WENDAKE, QC, Sept. 2, 2021 /CNW Telbec/ – In reaction, yesterday, to the press release of the Bloc Québécois aimed at sending a message to other federal political parties to not contest Quebec’s future Language Act which will recognize French as the official and common language of Québec, and ensure that federal enterprises are subject to Québec’s Charter of the French Language, the Assembly of First Nations Quebec-Labrador (AFNQL) is forced to provide some caveats on these senseless remarks.
“The role of spokesperson for the Legault government and its retrogressive position towards First Nations that the Bloc Québécois is giving itself has no place in a federal election campaign which must instead be geared towards reconciliation. The Legault government’s Bill 96 is a formal attack on the constitutional language rights of First Nations. The AFNQL strongly objects to this and will continue to do so. If the Bloc Québécois is opposed to respecting the most fundamental rights of First Nations, which is what it is doing by supporting Bill 96, I ask that they admit to it frankly,” said Ghislain Picard, Chief of the AFNQL.
When the provinces, and in particular Quebec, strive to block any federal initiative in favour of First Nations’ self-determination and the recognition of their rights, they give themselves a power that does not belong to them, namely that of obstructing the future and development of Indigenous communities.
“The provincial governments, in particular the Legault government in Quebec, get all worked up in the name of their so-called constitutional prerogatives and do not hesitate to use the Constitution Act of Canada for primarily electoral and partisan purposes, for example, with Bill 96, regarding the status of Quebec and its official language. However, when the time comes to respect the provisions of the same constitution that would allow justice to Indigenous Peoples, the rhetoric changes!”, added Ghislain Picard, Chief of the AFNQL.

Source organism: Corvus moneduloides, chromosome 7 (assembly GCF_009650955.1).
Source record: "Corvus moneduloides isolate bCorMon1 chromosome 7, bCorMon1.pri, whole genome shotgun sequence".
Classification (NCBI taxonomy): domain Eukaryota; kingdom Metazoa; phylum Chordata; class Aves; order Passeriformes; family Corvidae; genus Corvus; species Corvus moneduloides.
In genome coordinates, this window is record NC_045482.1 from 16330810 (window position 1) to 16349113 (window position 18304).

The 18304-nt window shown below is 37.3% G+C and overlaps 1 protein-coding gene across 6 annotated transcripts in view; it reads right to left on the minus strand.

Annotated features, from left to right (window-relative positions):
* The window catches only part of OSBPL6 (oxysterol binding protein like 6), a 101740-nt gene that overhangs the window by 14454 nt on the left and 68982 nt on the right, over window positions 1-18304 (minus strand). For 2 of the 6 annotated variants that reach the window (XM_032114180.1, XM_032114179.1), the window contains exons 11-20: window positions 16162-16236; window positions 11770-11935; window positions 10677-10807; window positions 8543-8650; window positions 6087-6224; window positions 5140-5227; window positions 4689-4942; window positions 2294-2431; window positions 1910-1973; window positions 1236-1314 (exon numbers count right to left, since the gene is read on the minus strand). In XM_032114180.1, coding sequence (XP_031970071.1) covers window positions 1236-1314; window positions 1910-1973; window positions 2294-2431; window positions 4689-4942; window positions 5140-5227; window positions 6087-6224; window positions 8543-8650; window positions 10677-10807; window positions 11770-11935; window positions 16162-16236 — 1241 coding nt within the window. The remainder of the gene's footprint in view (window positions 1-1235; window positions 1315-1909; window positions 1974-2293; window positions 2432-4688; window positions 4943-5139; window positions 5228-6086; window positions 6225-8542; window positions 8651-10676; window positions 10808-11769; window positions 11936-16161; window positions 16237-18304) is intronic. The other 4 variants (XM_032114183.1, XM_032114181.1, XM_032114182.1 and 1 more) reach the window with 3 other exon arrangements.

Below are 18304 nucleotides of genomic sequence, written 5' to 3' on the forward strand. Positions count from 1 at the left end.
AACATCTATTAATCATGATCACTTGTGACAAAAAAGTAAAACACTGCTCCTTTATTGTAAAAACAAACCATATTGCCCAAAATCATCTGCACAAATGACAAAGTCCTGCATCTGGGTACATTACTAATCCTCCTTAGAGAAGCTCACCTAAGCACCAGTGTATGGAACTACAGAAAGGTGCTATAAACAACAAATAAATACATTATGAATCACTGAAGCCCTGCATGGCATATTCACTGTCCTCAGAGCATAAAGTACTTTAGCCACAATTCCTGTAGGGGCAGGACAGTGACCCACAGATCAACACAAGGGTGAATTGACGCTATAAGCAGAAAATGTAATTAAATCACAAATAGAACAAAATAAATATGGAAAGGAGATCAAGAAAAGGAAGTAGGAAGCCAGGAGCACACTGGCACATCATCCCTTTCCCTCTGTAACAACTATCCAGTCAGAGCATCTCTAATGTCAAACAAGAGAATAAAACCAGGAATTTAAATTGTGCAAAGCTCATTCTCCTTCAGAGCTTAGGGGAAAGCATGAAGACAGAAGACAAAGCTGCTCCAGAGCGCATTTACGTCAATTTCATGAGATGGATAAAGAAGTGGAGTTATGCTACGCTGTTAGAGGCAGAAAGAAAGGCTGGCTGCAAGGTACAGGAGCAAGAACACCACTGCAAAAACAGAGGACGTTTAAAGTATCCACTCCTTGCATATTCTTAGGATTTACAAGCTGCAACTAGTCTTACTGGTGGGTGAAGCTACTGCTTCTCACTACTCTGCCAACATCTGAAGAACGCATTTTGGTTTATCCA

The provincial government is currently opposing, before the Court of Appeal of Quebec, a federal law that recognizes the jurisdiction of Indigenous peoples in matters of child and family services, An Act respecting First Nations, Inuit and Métis children, youth and families (Bill C-92). It has added its voice to those of other provinces to oppose the adoption of another federal law, An Act respecting the United Nations Declaration on the Rights of Indigenous Peoples (Bill C-15) and rejects the implementation of the most comprehensive international instrument on the rights of Indigenous peoples (UNDRIP). Premier Legault confines himself to seeing in it only a right of veto for the Indigenous peoples, a right which would put an end to provincial exploitation withregard to the occupation of the territory unceded by First Nations and to the illegal development of these territories’ resources that have been usurped by the province.
The federal parties must formally commit to a federal government that calls the provinces to order when it comes to constitutional accountability to Indigenous peoples. The AFNQL also asks them to engage in a national debate on this subject, bringing together the governments of the First peoples, those of the provinces and territories, and the federal government, to which the Constitution Act entrusts the important mandate to see to the fundamental relationship with Indigenous peoples.
About the AFNQL
The Assembly of First Nations Quebec-Labrador is the regional political organization that brings together 43 Chiefs of the First Nations in Quebec and Labrador. Follow the AFNQL on Twitter @APNQL.
SOURCE Assembly of First Nations of Quebec and Labrador